~Jane Austen, Love and Friendship

http://static.tvtropes.org/pmwiki/pub/images/fainting1_3759.jpg

As a lover of all things classic and bookish, I find it fascinating that women in 19th century novels were commonly portrayed fainting. They faint when anything scary, shocking or surprising happens. They faint at moments of emotional intensity. They faint whenever they try any hard physical work.

In Dickens’ Pickwick Papers female characters swoon repeatedly. And who can forget Jane Austen’s portrayal of Mrs. Bennet in Pride and Prejudice (you knew I’d work that one in if I could) keeping to her rooms for fear of fainting under the stress of her daughter’s elopement with the dastardly Mr. Wickham.

Some historians suggest that fashion may have played a part.

child-corsetCorsets were very common among the upper classes. Worn around the torso, corsets were made of a durable tightly woven fabric or leather, fashioned with channels running throughout them in which vertical ribs were inserted, called boning because they were often made with whale bone. The entire device was held together, and tightened, sometimes to extremes, by a system of lacing. Girls were started in corsets at a very young age and, for them and ladies after childbirth, waist training, to shrink the side of the waist, via super tight lacing, was common. Over time, corset-wearers’ bodies changed—their ribs were displaced, their lungs were squashed, some organs were compressed against the spine and others were shoved down into the lower abdomen. In addition to making it hard to breathe, hearts struggled to pump and, stomachs struggled to digest what little food they could get down. As one Victorian lady reported, “I had only eaten two bites of my biscuit there was no room beneath my corset for a third.”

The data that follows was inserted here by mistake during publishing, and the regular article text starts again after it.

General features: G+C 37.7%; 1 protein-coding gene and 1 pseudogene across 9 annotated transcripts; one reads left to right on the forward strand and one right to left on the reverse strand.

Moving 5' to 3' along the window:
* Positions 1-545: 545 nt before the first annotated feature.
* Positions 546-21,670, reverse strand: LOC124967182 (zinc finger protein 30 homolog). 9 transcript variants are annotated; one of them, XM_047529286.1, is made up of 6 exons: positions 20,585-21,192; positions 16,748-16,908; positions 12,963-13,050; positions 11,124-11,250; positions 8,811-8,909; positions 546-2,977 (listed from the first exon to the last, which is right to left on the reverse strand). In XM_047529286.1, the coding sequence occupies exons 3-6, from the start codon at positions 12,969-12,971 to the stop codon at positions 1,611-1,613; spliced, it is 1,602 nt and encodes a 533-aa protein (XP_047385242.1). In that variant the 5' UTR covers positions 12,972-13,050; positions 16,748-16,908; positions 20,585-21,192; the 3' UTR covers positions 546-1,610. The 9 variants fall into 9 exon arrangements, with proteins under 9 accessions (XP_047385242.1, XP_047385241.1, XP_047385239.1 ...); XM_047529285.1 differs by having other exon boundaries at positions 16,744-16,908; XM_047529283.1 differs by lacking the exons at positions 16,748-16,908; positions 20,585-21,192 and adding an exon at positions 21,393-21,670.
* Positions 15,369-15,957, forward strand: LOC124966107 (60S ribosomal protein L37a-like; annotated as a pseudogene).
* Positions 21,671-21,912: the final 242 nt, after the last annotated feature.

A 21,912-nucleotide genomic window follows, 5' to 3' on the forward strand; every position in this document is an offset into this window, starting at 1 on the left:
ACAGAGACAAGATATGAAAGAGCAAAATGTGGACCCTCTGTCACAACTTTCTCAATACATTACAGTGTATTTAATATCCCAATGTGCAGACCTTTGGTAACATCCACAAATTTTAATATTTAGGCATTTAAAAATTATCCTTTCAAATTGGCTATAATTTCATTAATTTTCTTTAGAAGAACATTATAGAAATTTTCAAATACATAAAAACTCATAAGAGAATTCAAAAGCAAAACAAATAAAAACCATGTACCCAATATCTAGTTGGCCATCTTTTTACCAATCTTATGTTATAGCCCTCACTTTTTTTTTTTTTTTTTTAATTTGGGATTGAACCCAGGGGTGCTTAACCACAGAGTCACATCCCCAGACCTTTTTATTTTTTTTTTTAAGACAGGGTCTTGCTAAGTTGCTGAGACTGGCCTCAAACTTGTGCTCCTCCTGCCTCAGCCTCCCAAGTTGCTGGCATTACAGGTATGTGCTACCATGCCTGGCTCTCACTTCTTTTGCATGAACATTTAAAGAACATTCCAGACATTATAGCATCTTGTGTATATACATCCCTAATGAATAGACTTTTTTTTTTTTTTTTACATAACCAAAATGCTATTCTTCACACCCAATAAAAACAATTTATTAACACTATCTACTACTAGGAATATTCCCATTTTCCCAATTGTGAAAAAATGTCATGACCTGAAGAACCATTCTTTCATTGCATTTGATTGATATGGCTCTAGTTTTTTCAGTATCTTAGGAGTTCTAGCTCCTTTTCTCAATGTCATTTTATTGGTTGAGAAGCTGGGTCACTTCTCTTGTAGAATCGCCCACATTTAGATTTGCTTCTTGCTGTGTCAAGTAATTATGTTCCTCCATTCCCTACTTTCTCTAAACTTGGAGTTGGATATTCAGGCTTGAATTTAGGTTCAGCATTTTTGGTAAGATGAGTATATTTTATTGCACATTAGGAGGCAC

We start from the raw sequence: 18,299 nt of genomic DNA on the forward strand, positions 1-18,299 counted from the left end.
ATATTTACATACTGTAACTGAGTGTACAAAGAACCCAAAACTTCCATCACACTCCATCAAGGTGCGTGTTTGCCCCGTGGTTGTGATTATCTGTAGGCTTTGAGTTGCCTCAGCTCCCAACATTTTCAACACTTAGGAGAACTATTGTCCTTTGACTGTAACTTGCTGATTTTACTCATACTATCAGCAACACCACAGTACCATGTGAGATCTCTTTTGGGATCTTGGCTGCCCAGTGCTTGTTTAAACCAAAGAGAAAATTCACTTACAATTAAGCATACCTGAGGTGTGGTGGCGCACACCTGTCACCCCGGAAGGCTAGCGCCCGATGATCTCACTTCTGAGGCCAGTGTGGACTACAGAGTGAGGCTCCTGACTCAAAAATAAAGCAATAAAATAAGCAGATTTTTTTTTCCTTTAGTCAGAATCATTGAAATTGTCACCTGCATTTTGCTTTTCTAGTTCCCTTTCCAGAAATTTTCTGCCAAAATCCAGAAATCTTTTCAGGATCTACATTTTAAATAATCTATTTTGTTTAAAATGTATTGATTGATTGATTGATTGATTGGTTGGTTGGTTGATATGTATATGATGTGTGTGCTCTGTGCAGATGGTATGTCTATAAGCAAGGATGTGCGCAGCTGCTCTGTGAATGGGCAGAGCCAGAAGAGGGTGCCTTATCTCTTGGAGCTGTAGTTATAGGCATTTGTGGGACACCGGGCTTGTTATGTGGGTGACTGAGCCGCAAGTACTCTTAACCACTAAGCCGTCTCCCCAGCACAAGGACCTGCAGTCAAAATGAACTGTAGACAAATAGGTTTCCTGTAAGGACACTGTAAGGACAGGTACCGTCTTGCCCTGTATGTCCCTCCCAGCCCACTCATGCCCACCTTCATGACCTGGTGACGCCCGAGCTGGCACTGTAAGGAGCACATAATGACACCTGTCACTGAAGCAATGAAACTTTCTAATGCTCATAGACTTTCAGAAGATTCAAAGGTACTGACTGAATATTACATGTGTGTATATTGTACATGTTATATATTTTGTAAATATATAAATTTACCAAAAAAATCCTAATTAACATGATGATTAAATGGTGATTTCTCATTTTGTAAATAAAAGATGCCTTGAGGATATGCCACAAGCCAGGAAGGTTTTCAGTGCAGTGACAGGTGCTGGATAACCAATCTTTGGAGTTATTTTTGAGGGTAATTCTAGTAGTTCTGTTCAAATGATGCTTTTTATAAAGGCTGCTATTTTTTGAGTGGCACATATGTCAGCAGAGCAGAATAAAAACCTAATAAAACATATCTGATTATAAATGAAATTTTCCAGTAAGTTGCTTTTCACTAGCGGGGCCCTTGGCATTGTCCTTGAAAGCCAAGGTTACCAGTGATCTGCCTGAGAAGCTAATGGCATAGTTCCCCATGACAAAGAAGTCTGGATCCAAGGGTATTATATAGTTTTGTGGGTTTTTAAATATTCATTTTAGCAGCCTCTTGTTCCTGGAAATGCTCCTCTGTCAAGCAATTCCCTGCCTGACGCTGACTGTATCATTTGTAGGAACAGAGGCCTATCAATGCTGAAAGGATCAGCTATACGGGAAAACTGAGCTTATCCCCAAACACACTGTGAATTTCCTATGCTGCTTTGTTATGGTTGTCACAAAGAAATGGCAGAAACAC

Another fashion-based theory is that a well dressed woman of this era wore an enormous amount of clothing. In addition to her corset, such a lady would undergarments, a bustle pad, a full skirt supported by crinoline petticoats, sometimes lined with steel hoops, and a bonnet. Some may have fainted from overheating, while others may have collapsed under the sheer weight of their garments and their tightly cinched corsets.